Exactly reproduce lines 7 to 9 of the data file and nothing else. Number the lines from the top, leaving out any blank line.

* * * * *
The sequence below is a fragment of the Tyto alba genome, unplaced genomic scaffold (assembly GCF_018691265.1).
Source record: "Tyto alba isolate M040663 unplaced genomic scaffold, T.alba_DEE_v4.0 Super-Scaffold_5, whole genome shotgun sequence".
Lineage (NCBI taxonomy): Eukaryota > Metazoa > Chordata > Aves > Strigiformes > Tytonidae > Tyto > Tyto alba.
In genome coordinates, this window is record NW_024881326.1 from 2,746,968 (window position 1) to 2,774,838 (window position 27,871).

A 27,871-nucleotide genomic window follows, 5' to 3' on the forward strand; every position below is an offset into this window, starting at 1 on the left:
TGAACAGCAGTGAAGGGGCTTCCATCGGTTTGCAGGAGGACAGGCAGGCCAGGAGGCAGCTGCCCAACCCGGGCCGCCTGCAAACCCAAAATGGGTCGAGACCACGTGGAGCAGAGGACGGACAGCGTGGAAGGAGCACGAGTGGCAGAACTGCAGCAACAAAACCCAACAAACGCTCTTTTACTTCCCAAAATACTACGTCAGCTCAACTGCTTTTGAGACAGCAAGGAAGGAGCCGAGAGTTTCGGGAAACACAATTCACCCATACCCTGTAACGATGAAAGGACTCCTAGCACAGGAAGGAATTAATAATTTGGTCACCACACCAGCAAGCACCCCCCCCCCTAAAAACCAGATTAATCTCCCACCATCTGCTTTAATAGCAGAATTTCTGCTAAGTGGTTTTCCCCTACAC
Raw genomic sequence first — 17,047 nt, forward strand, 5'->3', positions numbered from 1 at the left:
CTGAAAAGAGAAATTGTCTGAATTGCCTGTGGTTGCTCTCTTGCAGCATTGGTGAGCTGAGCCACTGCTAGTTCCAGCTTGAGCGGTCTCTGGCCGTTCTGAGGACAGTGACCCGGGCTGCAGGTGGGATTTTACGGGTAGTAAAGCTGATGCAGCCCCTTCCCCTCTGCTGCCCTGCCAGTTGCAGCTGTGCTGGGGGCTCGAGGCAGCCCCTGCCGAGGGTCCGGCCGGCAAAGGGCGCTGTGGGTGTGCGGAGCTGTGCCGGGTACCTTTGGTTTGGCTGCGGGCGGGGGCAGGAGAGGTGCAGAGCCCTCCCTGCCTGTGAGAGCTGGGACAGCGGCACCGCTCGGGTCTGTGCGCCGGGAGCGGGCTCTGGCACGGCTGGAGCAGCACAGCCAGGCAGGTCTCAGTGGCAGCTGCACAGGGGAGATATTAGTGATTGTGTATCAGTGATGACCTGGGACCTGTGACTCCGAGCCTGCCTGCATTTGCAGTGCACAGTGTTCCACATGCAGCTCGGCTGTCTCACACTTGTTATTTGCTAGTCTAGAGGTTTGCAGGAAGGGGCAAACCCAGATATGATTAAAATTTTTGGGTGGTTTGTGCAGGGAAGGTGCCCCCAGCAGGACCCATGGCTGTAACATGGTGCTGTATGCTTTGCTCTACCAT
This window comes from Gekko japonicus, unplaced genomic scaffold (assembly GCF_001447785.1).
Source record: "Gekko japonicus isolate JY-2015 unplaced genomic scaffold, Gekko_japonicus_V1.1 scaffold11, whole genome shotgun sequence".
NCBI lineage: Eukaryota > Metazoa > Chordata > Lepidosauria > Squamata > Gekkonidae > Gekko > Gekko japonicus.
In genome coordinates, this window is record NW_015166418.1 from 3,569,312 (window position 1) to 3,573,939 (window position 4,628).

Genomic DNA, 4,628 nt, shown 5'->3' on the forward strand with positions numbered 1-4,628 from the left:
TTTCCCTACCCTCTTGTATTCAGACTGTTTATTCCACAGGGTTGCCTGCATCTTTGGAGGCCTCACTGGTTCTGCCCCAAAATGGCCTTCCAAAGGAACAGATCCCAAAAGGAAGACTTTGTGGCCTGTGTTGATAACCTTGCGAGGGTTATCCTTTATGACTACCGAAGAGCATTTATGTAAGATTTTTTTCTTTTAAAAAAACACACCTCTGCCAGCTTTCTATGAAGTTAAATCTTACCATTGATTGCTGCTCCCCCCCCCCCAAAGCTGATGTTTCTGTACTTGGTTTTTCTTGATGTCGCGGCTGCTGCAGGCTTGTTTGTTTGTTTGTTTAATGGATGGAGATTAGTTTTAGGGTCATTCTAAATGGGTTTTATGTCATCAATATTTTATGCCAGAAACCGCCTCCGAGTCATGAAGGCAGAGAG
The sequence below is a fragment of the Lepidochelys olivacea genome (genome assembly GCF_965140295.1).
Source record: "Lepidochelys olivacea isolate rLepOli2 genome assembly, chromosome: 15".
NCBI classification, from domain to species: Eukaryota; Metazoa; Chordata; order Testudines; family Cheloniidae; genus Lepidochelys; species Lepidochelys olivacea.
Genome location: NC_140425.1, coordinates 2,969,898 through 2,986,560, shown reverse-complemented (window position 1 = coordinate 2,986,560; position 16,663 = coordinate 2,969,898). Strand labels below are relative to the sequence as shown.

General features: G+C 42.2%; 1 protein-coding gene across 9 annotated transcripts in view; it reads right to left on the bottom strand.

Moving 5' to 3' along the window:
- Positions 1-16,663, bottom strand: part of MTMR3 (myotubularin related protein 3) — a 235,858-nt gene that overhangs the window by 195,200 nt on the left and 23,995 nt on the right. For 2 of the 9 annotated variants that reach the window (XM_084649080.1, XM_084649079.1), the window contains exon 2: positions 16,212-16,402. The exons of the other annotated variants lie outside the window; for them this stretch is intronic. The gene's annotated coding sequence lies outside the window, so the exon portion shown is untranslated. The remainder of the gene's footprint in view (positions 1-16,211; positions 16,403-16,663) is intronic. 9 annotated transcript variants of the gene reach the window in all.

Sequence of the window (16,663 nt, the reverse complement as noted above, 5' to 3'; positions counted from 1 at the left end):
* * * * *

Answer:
Raw genomic sequence first — 17,047 nt, forward strand, 5'->3', positions numbered from 1 at the left:
CTGAAAAGAGAAATTGTCTGAATTGCCTGTGGTTGCTCTCTTGCAGCATTGGTGAGCTGAGCCACTGCTAGTTCCAGCTTGAGCGGTCTCTGGCCGTTCTGAGGACAGTGACCCGGGCTGCAGGTGGGATTTTACGGGTAGTAAAGCTGATGCAGCCCCTTCCCCTCTGCTGCCCTGCCAGTTGCAGCTGTGCTGGGGGCTCGAGGCAGCCCCTGCCGAGGGTCCGGCCGGCAAAGGGCGCTGTGGGTGTGCGGAGCTGTGCCGGGTACCTTTGGTTTGGCTGCGGGCGGGGGCAGGAGAGGTGCAGAGCCCTCCCTGCCTGTGAGAGCTGGGACAGCGGCACCGCTCGGGTCTGTGCGCCGGGAGCGGGCTCTGGCACGGCTGGAGCAGCACAGCCAGGCAGGTCTCAGTGGCAGCTGCACAGGGGAGATATTAGTGATTGTGTATCAGTGATGACCTGGGACCTGTGACTCCGAGCCTGCCTGCATTTGCAGTGCACAGTGTTCCACATGCAGCTCGGCTGTCTCACACTTGTTATTTGCTAGTCTAGAGGTTTGCAGGAAGGGGCAAACCCAGATATGATTAAAATTTTTGGGTGGTTTGTGCAGGGAAGGTGCCCCCAGCAGGACCCATGGCTGTAACATGGTGCTGTATGCTTTGCTCTACCAT
This window comes from Gekko japonicus, unplaced genomic scaffold (assembly GCF_001447785.1).